CIBC’s decision to level the playing field between domestic and foreign buyers by requiring the latter to adhere to OSFI’s B-20 guidelines is being lauded by mortgage brokers.
As of this month, the charter bank discontinued the Foreign Income Program, which allowed foreign buyers to qualify for uninsured mortgages with 35% deposits. Elan Weintraub, a mortgage broker and director at Mortgageoutlet.ca, noted that foreign buyers have had an easier time qualifying for mortgages in Canada than Canadians, which he called confounding.
“I think foreign buyers should not have an advantage over Canadians,” he said. “Aside from the liquidity issues, some people feel those policies are anti-Canadian, and when I say that I mean you have your mom and dad and family, and they put 40% down and the bank is going to scrutinize every financial, tax return and job letter they have, but someone from another country writes a cheque for 35% and there are no questions asked.
“Aside from the liquidity, which I think is where OSFI is coming from because of the systemic risk of just lending people money without income verification, some people say it’s unfair to Canadian.”
Daniel Johanis, a Toronto-based mortgage Broker with DLC Mortgage Centre, says a level playing field is long overdue.
“We definitely had to go through a few more hoops domestically than foreign buyers have, and I don’t think [CIBC’s discontinuation of the Foreign Income Program] is a bad thing,” he said. “In my opinion, Canadians should be at the front of the line and have the first crack.”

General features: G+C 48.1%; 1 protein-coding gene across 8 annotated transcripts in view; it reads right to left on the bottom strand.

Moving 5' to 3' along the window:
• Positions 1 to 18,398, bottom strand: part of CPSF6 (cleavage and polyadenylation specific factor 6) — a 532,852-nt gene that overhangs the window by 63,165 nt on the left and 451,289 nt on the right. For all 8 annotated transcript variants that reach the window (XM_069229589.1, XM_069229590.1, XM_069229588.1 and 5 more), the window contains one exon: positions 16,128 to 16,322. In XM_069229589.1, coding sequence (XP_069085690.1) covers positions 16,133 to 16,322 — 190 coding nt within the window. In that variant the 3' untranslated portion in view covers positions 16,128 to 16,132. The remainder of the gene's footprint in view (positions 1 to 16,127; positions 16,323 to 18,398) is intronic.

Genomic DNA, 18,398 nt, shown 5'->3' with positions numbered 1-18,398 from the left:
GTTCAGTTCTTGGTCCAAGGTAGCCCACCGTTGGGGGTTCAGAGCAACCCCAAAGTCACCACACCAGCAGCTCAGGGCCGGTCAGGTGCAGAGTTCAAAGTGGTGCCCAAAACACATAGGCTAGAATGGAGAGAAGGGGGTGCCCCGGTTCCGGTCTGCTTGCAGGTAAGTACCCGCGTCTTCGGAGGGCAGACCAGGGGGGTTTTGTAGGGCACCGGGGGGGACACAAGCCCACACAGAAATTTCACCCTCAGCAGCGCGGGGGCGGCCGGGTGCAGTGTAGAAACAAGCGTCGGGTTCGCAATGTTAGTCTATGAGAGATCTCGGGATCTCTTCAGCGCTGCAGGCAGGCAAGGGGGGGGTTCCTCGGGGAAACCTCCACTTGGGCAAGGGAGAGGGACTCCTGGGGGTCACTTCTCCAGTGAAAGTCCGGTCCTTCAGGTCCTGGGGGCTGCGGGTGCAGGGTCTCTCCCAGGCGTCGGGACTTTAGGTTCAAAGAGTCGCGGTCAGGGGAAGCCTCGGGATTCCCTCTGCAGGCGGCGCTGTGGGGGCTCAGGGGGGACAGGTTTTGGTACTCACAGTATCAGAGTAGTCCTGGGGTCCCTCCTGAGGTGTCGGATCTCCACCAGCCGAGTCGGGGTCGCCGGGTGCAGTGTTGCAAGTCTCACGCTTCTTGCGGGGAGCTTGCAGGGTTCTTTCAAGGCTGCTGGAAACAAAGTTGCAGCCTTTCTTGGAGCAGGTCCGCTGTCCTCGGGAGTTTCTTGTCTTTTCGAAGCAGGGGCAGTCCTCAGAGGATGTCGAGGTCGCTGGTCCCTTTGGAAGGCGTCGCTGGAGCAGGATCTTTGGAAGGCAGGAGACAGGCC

Johanis believes that forcing foreign buyers to adhere to OSFI guidelines could curtail speculation and, by extension, the prevalence of empty units.
“I’ve seen some developments where the majority of the units are sitting vacant; they’re more speculative with foreign buyers holding them,” said Johanis. “It isn’t conducive to creating a community. The occupancy rate is far below what it should be.”
There has been talk in British Columbia about prohibiting foreign buyers from purchasing real estate in the province, but Weintraub says that would be going too far.
“I think a foreign buyer ban is a very strong tool and I wouldn’t be supportive of that,” he said. “It sends a broader political message and it’s kind of like using a sledgehammer to kill a fly. We want capital to be liquid and mobile; we don’t want a million government restrictions on who we can our sell our houses to and why and when.”
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